The accident occurred at the base of the south highwall, located in the #3 pit. The #3 pit was a horseshoe shaped excavation into a hillside composed of sedimentary deposits of sand and gravel. The highwall was comprised of sand and gravel with clay and silt mixed in the top 20 feet of the seam. The wall was approximately 65 feet high and was standing at an angle of 80 to 87 degrees. The portion of the wall that fell was approximately 45 feet high, 8 feet deep, and 50 feet wide. The volume was calculated at approximately 8,100 cubic feet and weighed approximately 445 tons.
A review of MSHA's inspection records showed that this mine operator had been cited on four separate occasions between April of 2001 and August of 2004 for the failure to utilize mining methods that would maintain the stability of the highwall in the #3 pit.
The weather conditions on the day of the accident were cold, wet, and cloudy, with temperatures ranging from 27 to 51 degrees Fahrenheit. During the week preceding the accident, Erie, Pennsylvania had received approximately 0.80 inches of rain, with 0.42 inches of rain falling five days prior to the accident. On the day of the accident, 0.07 inches of rain was recorded.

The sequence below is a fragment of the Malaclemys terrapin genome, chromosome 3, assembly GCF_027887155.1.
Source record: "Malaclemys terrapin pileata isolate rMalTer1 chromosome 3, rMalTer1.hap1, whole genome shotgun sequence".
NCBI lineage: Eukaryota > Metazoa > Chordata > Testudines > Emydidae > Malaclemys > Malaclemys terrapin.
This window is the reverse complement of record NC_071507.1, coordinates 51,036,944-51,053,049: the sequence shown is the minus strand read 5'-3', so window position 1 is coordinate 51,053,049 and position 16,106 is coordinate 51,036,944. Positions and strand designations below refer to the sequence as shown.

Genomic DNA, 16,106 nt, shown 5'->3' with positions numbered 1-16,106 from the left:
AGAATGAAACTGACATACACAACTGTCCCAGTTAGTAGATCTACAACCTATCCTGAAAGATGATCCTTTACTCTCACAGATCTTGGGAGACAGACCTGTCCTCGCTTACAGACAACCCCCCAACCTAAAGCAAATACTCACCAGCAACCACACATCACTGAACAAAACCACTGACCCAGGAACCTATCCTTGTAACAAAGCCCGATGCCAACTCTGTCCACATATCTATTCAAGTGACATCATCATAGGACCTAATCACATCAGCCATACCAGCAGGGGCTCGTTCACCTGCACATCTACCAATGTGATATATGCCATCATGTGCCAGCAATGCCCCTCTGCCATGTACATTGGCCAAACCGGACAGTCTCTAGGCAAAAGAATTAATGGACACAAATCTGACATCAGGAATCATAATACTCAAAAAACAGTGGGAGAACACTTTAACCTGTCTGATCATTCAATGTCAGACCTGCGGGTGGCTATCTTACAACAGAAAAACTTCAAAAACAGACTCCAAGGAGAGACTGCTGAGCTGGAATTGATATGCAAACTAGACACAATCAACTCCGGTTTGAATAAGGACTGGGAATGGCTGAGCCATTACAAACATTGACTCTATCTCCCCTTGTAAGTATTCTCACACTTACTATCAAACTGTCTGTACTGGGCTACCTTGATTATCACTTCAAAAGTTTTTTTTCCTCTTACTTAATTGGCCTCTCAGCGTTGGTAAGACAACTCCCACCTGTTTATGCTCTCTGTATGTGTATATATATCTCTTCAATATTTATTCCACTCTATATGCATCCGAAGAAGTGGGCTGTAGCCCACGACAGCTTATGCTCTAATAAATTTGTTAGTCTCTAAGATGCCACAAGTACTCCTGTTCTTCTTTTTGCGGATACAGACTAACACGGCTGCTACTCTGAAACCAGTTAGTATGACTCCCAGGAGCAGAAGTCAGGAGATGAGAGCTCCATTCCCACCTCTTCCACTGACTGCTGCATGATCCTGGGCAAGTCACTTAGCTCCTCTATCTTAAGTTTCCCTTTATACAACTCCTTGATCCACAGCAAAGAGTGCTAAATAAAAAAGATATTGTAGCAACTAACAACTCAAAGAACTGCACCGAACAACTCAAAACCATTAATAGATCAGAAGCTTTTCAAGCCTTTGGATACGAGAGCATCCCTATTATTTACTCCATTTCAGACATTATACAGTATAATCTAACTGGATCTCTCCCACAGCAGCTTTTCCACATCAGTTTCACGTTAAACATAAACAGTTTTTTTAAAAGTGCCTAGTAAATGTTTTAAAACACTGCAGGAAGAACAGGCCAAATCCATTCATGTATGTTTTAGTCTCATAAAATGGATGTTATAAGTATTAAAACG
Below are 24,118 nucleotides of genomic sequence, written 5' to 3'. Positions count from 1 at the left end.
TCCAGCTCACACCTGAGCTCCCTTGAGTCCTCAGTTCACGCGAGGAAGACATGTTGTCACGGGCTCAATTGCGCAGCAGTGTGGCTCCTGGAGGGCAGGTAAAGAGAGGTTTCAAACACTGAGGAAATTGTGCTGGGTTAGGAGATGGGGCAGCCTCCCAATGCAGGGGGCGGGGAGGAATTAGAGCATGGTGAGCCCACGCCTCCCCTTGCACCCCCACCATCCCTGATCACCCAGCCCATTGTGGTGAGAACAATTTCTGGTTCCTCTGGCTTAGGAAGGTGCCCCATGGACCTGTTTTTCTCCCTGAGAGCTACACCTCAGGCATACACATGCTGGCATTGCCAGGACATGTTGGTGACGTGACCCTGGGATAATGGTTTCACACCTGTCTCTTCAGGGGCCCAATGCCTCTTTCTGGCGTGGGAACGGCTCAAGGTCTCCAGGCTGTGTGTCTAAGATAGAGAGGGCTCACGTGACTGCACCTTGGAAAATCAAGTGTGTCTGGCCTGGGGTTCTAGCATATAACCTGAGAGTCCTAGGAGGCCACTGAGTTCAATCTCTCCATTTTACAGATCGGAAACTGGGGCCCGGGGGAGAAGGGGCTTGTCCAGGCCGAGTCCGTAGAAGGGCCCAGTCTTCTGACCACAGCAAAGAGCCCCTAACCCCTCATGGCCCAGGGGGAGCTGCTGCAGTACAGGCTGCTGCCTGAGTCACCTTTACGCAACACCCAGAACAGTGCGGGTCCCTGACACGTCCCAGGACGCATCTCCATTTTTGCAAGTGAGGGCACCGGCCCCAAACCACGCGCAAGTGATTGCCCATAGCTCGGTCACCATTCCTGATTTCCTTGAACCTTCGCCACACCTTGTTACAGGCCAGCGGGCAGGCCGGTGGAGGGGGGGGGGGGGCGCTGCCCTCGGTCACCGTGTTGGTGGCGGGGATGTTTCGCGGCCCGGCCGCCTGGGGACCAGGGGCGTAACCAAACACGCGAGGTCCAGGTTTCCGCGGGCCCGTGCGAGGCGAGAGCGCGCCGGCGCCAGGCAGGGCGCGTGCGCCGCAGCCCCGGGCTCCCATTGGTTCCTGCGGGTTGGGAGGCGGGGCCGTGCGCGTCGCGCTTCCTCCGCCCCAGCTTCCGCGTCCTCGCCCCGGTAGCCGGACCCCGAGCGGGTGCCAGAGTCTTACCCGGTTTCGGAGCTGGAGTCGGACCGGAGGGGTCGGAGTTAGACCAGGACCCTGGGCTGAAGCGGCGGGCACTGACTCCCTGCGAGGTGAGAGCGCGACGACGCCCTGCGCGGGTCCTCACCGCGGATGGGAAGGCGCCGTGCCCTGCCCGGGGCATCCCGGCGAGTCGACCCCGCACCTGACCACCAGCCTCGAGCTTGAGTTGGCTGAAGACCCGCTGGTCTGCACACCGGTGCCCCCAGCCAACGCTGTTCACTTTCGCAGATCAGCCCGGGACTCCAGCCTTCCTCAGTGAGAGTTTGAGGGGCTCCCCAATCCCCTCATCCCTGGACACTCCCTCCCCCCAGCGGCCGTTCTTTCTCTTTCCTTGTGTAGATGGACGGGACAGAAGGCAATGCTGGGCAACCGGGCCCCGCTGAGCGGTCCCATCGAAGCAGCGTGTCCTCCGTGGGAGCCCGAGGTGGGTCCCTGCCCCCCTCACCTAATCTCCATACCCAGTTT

The front-end loader involved in the accident was a Caterpillar Model 988A. The loader was equipped with a roll-over protective structure (ROPS) and a seat belt. As a result of the accident, the three front windows of the loader dislodged and were found inside the operator's compartment. Both side doors on the loader were in the fully open position. Material was piled on both sides of the loader and had filled the cab.
Training and Experience
Donald Kuhl had 25 years mining experience, all at this mine. He had received training in accordance with 30 CFR, Part 46.
ROOT CAUSE ANALYSIS
A root cause analysis was conducted and the following causal factor was identified:
Causal Factor: Management policies and controls were inadequate and failed to implement mining methods that would maintain highwall stability in the #3 pit where persons worked. The berm and warning sign that were erected to prevent access to the pit, along with obvious hazardous ground conditions, were ignored and the operator continued to remove material from near the base of the unstable highwall. MSHA regulations and recommendations were also repeatedly ignored, along with recommendations on safe mining methods from the mine operator's own consultant.
Corrective Action: Mining methods should be established that will maintain highwall stability to ensure the safety of persons assigned to work near the base of the highwalls.